ARTICLE III - ARTICLE III BILL OF RIGHTS Section 1 No...

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ARTICLE III – BILL OF RIGHTS Section 1. No person shall be deprived of life, liberty or property without due process of law, nor shall any person be denied the equal protection of the laws. Definition of “Police Power”: 1) Power vested in the legislature 2) By the Constitution 3) To make, ordain, and establish 4) All manner of wholesome and reasonable laws, statutes, and ordinances 5) Either with penalties or without 6) Not repugnant to the constitution 7) As they shall judge to be for the good and welfare of the commonwealth and of the subjects of the same. Aspects of “Due Process”: 1. Procedural due process – refers to the mode of procedure which government agencies must follow in the enforcement and application of laws. 2. Substantive due process – prohibition against arbitrary laws. Note: PROCEDURAL DUE PROCESS: 1. A law which hears before it condemns. 2. Due process of law contemplates notice and opportunity to be heard before judgment is rendered affecting one’s person or property (Lopez v. Dir. of Lands) 3. Due process depends on circumstances; it varies with the subject matter and the necessities of the situation. Requisites of PROCEDURAL due process: For JUDICIAL proceedings: CODE: C J N O H 1. A c ourt or tribunal clothed with judicial power to hear and determine the matter before it. 2. J urisdiction must be lawfully acquired over the person of the defendant or over the property which is the subject of the proceedings. 3. The defendant must be given n otice and an o pportunity to be heard. 4. Judgment must be rendered upon a lawful h earing. For ADMINISTRATIVE proceedings: CODE: H E D S H I P 1. The right to a h earing, which includes the right to present one’s case and submit evidence in support thereof. 2. The tribunal must consider the e vidence presented. 3. The d ecision must have something to support itself. 4. Evidence supporting the conclusion must be s ubstantial.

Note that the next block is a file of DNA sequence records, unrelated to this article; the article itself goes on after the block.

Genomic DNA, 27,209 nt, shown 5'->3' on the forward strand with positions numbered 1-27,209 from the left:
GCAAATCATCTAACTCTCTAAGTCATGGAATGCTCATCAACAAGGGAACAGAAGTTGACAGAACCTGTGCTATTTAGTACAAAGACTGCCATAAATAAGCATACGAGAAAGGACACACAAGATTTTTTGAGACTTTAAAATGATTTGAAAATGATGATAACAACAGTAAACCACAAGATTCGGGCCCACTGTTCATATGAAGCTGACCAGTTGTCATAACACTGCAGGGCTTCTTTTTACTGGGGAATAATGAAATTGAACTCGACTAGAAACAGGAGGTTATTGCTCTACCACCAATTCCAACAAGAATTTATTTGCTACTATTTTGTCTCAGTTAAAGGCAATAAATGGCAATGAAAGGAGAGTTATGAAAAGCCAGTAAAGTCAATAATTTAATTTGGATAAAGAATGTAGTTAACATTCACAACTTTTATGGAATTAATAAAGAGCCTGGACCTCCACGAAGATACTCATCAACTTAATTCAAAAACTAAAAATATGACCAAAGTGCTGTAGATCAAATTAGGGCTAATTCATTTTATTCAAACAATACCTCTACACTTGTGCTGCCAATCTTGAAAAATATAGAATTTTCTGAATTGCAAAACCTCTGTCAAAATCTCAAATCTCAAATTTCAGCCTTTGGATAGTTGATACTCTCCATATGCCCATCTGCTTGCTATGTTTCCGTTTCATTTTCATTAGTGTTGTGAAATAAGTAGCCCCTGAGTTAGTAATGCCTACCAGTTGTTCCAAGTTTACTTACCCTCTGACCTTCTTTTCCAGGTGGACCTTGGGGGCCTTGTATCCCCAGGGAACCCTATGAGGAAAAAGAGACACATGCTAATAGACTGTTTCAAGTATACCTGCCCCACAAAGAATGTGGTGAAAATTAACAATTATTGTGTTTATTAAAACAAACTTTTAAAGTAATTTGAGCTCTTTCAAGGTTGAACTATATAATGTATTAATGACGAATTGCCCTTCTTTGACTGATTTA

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5. The decision must be based on the evidence presented at the h earing or at least contained in the record and disclosed to the parties affected. 6. The tribunal or body or any of its judges must act on its or his own i ndependent consideration of the law and facts of the controversy, and not simply accept the views of a subordinate in arriving at a decision. 7. The board or body should, in all controversial questions, render its decision in such a manner that the p arties to the proceeding can know the various issues involved and the reasons for the decision rendered. Note: 1. What is required is not actual hearing, but a real opportunity to be heard. 2. The requirement of due process can be satisfied by subsequent due hearing. 3. Violation of due process: when same person reviews his own decision on appeal. 4. Notice and hearing are required in judicial and quasi-judicial proceedings, but not in the promulgation of general rule.
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